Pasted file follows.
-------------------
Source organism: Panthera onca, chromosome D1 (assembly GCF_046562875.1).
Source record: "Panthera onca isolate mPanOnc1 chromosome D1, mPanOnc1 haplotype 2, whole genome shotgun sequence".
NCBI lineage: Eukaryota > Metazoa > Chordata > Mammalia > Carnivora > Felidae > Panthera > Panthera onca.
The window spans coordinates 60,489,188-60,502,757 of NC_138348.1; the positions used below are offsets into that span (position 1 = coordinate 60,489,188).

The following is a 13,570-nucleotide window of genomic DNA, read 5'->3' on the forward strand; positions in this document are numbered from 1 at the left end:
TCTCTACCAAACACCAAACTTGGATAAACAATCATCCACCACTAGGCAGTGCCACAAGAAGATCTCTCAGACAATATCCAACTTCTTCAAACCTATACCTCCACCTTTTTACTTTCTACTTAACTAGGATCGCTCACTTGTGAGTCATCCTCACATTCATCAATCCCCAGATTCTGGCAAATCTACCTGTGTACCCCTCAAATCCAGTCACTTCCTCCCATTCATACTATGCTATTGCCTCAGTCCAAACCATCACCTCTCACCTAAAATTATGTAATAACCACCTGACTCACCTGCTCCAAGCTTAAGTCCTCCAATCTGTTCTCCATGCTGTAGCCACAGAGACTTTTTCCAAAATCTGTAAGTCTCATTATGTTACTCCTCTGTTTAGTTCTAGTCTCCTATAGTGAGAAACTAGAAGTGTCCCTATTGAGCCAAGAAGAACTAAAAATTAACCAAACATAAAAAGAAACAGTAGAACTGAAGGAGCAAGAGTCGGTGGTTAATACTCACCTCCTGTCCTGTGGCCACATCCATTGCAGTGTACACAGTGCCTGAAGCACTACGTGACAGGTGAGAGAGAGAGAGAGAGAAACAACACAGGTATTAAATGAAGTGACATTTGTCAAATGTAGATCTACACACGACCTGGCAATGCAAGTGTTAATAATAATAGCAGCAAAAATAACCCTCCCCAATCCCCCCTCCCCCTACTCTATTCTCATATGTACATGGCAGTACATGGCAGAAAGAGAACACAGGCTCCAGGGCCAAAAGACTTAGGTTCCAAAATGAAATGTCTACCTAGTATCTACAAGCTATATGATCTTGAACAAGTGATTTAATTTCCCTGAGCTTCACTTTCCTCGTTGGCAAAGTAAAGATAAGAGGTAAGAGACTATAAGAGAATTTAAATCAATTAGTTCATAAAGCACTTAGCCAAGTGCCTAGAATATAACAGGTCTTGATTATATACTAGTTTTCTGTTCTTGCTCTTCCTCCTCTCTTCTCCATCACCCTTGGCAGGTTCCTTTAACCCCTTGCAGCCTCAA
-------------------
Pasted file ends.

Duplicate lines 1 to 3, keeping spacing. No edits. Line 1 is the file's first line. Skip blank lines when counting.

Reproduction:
Source organism: Panthera onca, chromosome D1 (assembly GCF_046562875.1).
Source record: "Panthera onca isolate mPanOnc1 chromosome D1, mPanOnc1 haplotype 2, whole genome shotgun sequence".
NCBI lineage: Eukaryota > Metazoa > Chordata > Mammalia > Carnivora > Felidae > Panthera > Panthera onca.